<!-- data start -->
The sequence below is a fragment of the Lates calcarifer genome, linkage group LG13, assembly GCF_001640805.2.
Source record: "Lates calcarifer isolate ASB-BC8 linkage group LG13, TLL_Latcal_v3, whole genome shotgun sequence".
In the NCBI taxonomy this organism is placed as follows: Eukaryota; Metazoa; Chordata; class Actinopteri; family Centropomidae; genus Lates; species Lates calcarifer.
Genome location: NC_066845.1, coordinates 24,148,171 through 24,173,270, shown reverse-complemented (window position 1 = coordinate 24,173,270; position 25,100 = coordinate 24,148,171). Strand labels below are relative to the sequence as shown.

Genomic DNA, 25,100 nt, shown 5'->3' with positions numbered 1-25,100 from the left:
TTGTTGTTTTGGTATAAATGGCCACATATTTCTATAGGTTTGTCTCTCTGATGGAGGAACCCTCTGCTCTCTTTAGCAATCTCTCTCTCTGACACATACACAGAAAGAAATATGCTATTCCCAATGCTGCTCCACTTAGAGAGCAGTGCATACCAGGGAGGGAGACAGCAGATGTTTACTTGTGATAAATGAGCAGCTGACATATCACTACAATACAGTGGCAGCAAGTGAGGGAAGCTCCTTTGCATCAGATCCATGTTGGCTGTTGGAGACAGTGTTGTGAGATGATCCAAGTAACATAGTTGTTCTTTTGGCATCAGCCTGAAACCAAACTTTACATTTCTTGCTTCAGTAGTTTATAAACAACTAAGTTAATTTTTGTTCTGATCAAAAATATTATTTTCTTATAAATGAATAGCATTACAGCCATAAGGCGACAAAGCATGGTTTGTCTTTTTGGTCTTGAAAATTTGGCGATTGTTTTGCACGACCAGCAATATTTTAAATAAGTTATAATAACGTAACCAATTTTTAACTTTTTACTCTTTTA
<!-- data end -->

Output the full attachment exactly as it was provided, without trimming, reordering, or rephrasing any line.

The sequence below is a fragment of the Lates calcarifer genome, linkage group LG13, assembly GCF_001640805.2.
Source record: "Lates calcarifer isolate ASB-BC8 linkage group LG13, TLL_Latcal_v3, whole genome shotgun sequence".
In the NCBI taxonomy this organism is placed as follows: Eukaryota; Metazoa; Chordata; class Actinopteri; family Centropomidae; genus Lates; species Lates calcarifer.
Genome location: NC_066845.1, coordinates 24,148,171 through 24,173,270, shown reverse-complemented (window position 1 = coordinate 24,173,270; position 25,100 = coordinate 24,148,171). Strand labels below are relative to the sequence as shown.

Genomic DNA, 25,100 nt, shown 5'->3' with positions numbered 1-25,100 from the left:
TTGTTGTTTTGGTATAAATGGCCACATATTTCTATAGGTTTGTCTCTCTGATGGAGGAACCCTCTGCTCTCTTTAGCAATCTCTCTCTCTGACACATACACAGAAAGAAATATGCTATTCCCAATGCTGCTCCACTTAGAGAGCAGTGCATACCAGGGAGGGAGACAGCAGATGTTTACTTGTGATAAATGAGCAGCTGACATATCACTACAATACAGTGGCAGCAAGTGAGGGAAGCTCCTTTGCATCAGATCCATGTTGGCTGTTGGAGACAGTGTTGTGAGATGATCCAAGTAACATAGTTGTTCTTTTGGCATCAGCCTGAAACCAAACTTTACATTTCTTGCTTCAGTAGTTTATAAACAACTAAGTTAATTTTTGTTCTGATCAAAAATATTATTTTCTTATAAATGAATAGCATTACAGCCATAAGGCGACAAAGCATGGTTTGTCTTTTTGGTCTTGAAAATTTGGCGATTGTTTTGCACGACCAGCAATATTTTAAATAAGTTATAATAACGTAACCAATTTTTAACTTTTTACTCTTTTA